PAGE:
One Rank One Pension

A different battle

Print edition : September 18, 2015

Ex-servicemen staging at Jantar Mantar in New Delhi on August 25. Photo: R.V. Moorthy

A section of the protesters. Photo: Purnima S. Tripathi

Veterans of the 1965 war with Pakistan being felicitated at the protest on August 28. Photo: Sandeep Saxena

The One Rank One Pension demand of ex-servicemen is causing the Narendra Modi government embarrassment as the veterans are planning to intensify their agitation by taking it to election-bound States.

EVEN as the Narendra Modi government kicked off a month-long celebration on August 28 to commemorate India’s “victory” over Pakistan in the 1965 war, the ex-servicemen’s relay hunger strike demanding speedy implementation of One Rank One Pension (OROP), which began on June 14 at Jantar Mantar in New Delhi, entered its 75th day. At the time of going to press, various rounds of talks between government representatives and leaders of the ex-servicemen’s movement to resolve the OROP imbroglio remained inconclusive, making the veterans reinforce their demand. The government tried to persuade the veterans to dilute their demands and be more flexible as the talks reached stalemate.

Major General (retired) Satbir Singh, chairman of Indian ex-servicemen’s movement, said categorically: “No more bargaining. We are not shopkeepers, hence we want no bargaining.” The veterans have decided to “intensify” their agitation, which would include holding rallies in election-bound Bihar against the Bharatiya Janata Party(BJP)-led National Democratic Alliance (NDA) government and boycotting award functions, causing a political embarrassment to the NDA and taking the sheen away from its electoral promise of acchhe din.

Meanwhile, three of the eight veterans who began a fast-unto-death on August 16 have been hospitalised following deteriorating health conditions.

The ex-servicemen were hopeful that the Prime Minister would make some announcement on August 15 on the implementation of OROP, which has long been accepted “in principle”, but were dismayed when he asked for more time to tackle the complications. This dilly-dallying on the part of the Prime Minister and the unceremonious handling of the protesters by the Delhi Police, who tried to evict them on August 14 citing security reasons before Independence day, have brought matters to a boil. In an unprecedented move, 10 former services chiefs—Generals V.N. Sharma, Shankar Roy Choudhary, S. Padmanabhan, N.C. Vij, J.J. Singh, Deepak Kapoor and Bikram Singh; Air Chief Marshals N.C. Suri and S.P. Tyagi; and Admiral Madhvendra Singh—have written an open letter to the Prime Minister urging him to resolve the issue.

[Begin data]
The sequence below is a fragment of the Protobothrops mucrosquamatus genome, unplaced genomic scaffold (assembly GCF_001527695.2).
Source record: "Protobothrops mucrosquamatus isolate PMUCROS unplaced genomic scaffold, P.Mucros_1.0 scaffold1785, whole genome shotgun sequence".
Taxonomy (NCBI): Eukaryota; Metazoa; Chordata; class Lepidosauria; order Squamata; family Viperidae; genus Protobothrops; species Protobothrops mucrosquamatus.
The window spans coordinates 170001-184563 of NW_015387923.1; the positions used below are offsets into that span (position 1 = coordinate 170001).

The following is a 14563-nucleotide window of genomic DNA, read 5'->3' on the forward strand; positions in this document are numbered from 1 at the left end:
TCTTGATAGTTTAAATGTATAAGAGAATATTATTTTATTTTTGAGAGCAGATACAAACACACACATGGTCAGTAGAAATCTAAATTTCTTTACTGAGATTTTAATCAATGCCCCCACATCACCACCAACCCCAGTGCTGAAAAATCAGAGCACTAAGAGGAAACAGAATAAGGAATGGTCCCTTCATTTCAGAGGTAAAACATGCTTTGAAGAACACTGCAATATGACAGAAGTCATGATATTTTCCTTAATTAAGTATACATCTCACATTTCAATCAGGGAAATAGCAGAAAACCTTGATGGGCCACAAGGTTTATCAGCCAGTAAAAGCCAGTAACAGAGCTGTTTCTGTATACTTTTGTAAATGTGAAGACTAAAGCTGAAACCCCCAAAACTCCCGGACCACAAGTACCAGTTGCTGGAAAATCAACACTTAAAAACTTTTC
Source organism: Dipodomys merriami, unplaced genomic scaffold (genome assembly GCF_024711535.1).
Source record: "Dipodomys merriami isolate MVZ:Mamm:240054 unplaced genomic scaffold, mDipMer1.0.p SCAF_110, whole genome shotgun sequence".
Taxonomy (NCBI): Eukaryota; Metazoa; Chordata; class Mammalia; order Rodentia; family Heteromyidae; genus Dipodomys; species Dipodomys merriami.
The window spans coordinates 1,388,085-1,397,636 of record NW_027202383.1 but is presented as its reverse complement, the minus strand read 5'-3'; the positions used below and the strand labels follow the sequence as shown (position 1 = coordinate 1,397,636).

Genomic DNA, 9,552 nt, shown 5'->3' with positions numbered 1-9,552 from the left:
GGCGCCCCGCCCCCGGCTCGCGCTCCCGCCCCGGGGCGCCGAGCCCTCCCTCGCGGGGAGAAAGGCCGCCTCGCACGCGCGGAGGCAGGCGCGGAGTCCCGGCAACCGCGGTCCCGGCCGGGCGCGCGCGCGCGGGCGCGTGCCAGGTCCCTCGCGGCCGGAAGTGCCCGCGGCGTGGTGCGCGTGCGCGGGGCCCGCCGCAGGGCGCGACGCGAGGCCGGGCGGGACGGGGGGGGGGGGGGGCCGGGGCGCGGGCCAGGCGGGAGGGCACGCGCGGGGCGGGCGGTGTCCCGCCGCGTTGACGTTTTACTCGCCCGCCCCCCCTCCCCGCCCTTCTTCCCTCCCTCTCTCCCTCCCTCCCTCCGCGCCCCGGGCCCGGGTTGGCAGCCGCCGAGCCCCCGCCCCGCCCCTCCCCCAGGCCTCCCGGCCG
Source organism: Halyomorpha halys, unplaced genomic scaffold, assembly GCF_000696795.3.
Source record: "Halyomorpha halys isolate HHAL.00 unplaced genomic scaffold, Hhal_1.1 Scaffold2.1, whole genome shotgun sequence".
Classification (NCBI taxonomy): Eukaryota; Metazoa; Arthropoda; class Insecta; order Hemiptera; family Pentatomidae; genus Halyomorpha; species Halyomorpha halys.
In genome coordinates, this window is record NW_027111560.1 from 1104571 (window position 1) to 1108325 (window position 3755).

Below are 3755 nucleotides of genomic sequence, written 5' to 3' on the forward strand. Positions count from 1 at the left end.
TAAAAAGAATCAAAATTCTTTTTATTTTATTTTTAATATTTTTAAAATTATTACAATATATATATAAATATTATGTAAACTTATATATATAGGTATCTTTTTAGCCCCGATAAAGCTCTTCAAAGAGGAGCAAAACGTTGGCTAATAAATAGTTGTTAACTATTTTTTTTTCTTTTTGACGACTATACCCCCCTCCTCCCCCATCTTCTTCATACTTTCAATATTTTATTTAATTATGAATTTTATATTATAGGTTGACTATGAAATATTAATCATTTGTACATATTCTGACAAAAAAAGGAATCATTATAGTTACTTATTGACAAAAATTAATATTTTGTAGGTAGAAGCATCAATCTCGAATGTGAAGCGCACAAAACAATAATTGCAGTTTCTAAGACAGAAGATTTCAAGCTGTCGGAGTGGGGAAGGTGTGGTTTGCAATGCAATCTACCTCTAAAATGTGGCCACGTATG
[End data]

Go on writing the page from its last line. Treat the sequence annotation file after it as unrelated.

The former service chiefs have warned the government of the implicit dangers of ignoring the demand of the ex-servicemen. “We have full faith in our political leadership but their inability to clinch the issue leaves us dismayed. We stand steadfastly by the side of our colleagues and fully support their just cause. Our silence so far was due to the need to observe propriety. As much as the OROP, the respect and dignity of the soldier is at stake here and let it be known that we have extreme concern for the veterans’ long-pending demands. We would strongly urge the government to settle this issue expeditiously and in an urgent time frame. Any further delays, in our considered view, will be at the cost of damaging the pride of the veterans and lowering the morale of the armed forces. The nation can ill-afford such an imbroglio,” the letter signed by them stated.